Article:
Soundtrack to cultural chaos
Kamasi Washington has made himself a space in pop music despite the difficulties posed by making jazz music in this age. The pop charts favor heavily produced, formulaic computer-generated sounds—basically the anti-jazz. Yet we are also at a cultural moment perfectly primed for a jazz explosion. In this time of unbelievable headlines and a 24-hour news cycle, jazz is the fitting chaotic, frenetic and unpredictable soundtrack. This, combined with his exceptional talent in the genre, has led to the mainstream embrace of Washington, from his appearance on Kendrick Lamar’s To Pimp A Butterfly to booking major festivals such as Coachella. With Heaven and Earth, Washington brings over two hours of jazz on the double album.
As the title suggests, Washington’s music on the album grapples with both real, material experience (Earth) and spiritual, inward experience (Heaven). The feelings of cultural unrest in present-day America run throughout the album. The music is ambitious, purposefully crafted and at times challenging in the best way.
Earth begins with a cover of the theme to Bruce Lee’s 1972 film Fists of Fury. As it builds, it features epic choral moments with the powerfully inspiring message to rise up against injustice and the refrain, “And when I’m faced with unjust injury / Then I change my hands to fists of fury.” Washington doesn’t shy away from confronting the passion and difficult feelings present during this time of cultural unrest.
The second track, “Can You Hear Him,” is a showcase of Washington’s maximalist style as it builds to huge chaos before easing out led by the sax. Washington makes it very clear that he will not tone down the more challenging aspects of jazz music to pander to an audience. While Washington does jump around musical styles throughout the album, the extended track lengths allow for full exploration of each idea.
After the chaos of the previous track, “Hubtones” begins with a great piano progression that sets the stage for a Latin-tinged jam. The percussion solo is a highlight here, and the accompanying instruments are justly muted for the display. “Connections” comes in gently, with a smooth R&B feel, nostalgic ’70s tones and also sees the return of the epic choral features. “Connections” is an example of Washington’s flexibility of style and would feel in place as part of a film score. The wailing guitar solo at the end of the track is distorted to a tone that fits the funk perfectly.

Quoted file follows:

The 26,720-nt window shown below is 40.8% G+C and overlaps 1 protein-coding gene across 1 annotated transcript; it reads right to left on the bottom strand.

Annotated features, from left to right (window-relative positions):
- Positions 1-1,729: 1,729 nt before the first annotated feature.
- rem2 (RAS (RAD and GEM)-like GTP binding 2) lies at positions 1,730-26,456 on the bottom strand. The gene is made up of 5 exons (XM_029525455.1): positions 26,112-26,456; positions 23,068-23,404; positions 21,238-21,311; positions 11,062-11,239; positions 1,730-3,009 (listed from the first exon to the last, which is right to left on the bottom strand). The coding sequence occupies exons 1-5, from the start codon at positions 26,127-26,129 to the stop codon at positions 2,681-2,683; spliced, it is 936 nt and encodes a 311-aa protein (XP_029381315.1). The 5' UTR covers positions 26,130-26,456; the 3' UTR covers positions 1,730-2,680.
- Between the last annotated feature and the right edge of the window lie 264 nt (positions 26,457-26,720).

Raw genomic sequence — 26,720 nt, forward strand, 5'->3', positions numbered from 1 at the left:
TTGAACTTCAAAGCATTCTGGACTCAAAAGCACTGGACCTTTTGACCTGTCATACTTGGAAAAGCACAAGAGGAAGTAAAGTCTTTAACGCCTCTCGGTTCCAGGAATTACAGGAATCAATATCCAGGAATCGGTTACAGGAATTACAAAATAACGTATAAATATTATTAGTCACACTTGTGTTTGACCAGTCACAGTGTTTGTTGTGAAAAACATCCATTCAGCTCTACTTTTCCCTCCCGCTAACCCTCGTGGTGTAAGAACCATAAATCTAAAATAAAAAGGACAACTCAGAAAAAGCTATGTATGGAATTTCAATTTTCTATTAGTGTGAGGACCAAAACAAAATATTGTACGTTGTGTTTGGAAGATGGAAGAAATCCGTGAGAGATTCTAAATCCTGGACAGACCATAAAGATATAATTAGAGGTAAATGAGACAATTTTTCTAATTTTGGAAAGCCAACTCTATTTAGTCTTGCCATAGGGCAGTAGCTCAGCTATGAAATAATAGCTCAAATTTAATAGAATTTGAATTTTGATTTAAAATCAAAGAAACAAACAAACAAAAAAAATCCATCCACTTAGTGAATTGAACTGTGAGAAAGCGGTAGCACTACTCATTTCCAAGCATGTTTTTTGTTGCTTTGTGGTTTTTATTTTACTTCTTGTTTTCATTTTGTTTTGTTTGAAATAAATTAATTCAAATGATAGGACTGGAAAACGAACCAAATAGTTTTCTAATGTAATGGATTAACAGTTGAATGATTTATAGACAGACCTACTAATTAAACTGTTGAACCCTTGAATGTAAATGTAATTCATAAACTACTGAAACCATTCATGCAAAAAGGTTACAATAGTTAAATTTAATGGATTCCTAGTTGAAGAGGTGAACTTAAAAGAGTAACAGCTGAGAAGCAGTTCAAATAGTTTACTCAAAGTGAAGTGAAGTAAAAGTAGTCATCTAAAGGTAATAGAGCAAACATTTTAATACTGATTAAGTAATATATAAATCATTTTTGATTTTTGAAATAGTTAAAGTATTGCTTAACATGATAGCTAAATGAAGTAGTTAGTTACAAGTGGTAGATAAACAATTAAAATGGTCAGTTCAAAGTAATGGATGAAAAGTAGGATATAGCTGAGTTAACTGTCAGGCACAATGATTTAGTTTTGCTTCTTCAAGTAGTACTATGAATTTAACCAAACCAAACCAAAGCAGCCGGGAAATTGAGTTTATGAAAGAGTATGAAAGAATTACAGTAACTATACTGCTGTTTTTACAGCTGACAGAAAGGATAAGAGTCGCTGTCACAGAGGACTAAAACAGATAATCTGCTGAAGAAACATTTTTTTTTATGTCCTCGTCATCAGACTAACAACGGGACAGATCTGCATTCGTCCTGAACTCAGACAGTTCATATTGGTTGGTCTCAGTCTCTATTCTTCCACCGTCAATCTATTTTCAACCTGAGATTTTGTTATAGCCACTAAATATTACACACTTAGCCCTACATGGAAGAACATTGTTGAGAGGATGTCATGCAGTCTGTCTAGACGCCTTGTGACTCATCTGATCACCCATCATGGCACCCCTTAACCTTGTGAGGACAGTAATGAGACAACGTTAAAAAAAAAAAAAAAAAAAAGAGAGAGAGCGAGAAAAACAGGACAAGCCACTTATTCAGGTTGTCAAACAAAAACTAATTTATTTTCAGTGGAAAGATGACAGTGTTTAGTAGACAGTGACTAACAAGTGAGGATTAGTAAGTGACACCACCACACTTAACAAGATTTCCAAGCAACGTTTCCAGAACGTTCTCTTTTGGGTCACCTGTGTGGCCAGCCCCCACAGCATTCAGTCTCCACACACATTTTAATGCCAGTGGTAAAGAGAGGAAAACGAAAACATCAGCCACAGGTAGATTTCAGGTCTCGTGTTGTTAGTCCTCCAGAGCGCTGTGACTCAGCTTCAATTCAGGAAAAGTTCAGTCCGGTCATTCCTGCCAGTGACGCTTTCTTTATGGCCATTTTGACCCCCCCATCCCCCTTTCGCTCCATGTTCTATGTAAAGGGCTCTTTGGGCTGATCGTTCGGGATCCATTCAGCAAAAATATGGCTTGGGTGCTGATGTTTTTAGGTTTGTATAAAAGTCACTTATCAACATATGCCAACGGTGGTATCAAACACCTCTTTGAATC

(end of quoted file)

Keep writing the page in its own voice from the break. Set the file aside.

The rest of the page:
It is with the penultimate track, which features the most lyrical content, that we get the full understanding of Washington’s pop abilities. Washington manages to balance the jazz with the vocals in way that delivers a pop song without skimping on the jazz chops. Washington closes out Earth with another cinematic track “One of One.”
Heaven beings cinematically, similar to Earth but in a much different direction. Opening with “The Space Traveler’s Lullaby,” a grand orchestral performance showcasing Washington’s mastery of composition. The following tracks prove once again that Washington refuses to stick to one sound. He features strangely distorted vocals on “Vi Lua Vi Sol,” which ultimately proves to be a listenable jazz track while still allowing for improvisational play. Something that makes Heaven stand apart from Earth is its overall lower energy level, making it more easily digestible, especially for an extended listening session.
Washington has carved himself a place in the pop sphere as something of an ambassador of jazz. He can deftly maneuver from complicated improvisation to more recognizable funky tunes. With a solid crew of artists surrounding him (such as current boundary-pushing artists Flying Lotus and Thundercat), Washington is just the artist jazz needs to excite current listeners and bring in new ears as well.